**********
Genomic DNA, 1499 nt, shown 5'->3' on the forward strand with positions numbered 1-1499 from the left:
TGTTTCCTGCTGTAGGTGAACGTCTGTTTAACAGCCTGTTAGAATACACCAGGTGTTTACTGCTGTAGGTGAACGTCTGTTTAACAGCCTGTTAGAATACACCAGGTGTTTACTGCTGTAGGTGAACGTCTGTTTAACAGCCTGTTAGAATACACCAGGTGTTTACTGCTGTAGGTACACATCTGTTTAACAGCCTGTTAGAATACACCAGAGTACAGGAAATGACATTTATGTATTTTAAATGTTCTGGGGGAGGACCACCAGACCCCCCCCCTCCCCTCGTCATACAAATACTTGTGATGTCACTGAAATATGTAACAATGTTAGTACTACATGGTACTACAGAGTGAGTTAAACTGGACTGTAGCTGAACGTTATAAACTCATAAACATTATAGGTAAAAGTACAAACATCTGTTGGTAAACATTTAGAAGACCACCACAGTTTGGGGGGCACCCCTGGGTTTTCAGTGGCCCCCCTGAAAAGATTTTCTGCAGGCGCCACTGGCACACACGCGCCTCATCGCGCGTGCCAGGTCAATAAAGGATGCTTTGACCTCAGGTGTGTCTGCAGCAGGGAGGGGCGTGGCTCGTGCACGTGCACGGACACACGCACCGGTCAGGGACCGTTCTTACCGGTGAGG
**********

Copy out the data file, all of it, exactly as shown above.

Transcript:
Genomic DNA, 1499 nt, shown 5'->3' on the forward strand with positions numbered 1-1499 from the left:
TGTTTCCTGCTGTAGGTGAACGTCTGTTTAACAGCCTGTTAGAATACACCAGGTGTTTACTGCTGTAGGTGAACGTCTGTTTAACAGCCTGTTAGAATACACCAGGTGTTTACTGCTGTAGGTGAACGTCTGTTTAACAGCCTGTTAGAATACACCAGGTGTTTACTGCTGTAGGTACACATCTGTTTAACAGCCTGTTAGAATACACCAGAGTACAGGAAATGACATTTATGTATTTTAAATGTTCTGGGGGAGGACCACCAGACCCCCCCCCTCCCCTCGTCATACAAATACTTGTGATGTCACTGAAATATGTAACAATGTTAGTACTACATGGTACTACAGAGTGAGTTAAACTGGACTGTAGCTGAACGTTATAAACTCATAAACATTATAGGTAAAAGTACAAACATCTGTTGGTAAACATTTAGAAGACCACCACAGTTTGGGGGGCACCCCTGGGTTTTCAGTGGCCCCCCTGAAAAGATTTTCTGCAGGCGCCACTGGCACACACGCGCCTCATCGCGCGTGCCAGGTCAATAAAGGATGCTTTGACCTCAGGTGTGTCTGCAGCAGGGAGGGGCGTGGCTCGTGCACGTGCACGGACACACGCACCGGTCAGGGACCGTTCTTACCGGTGAGG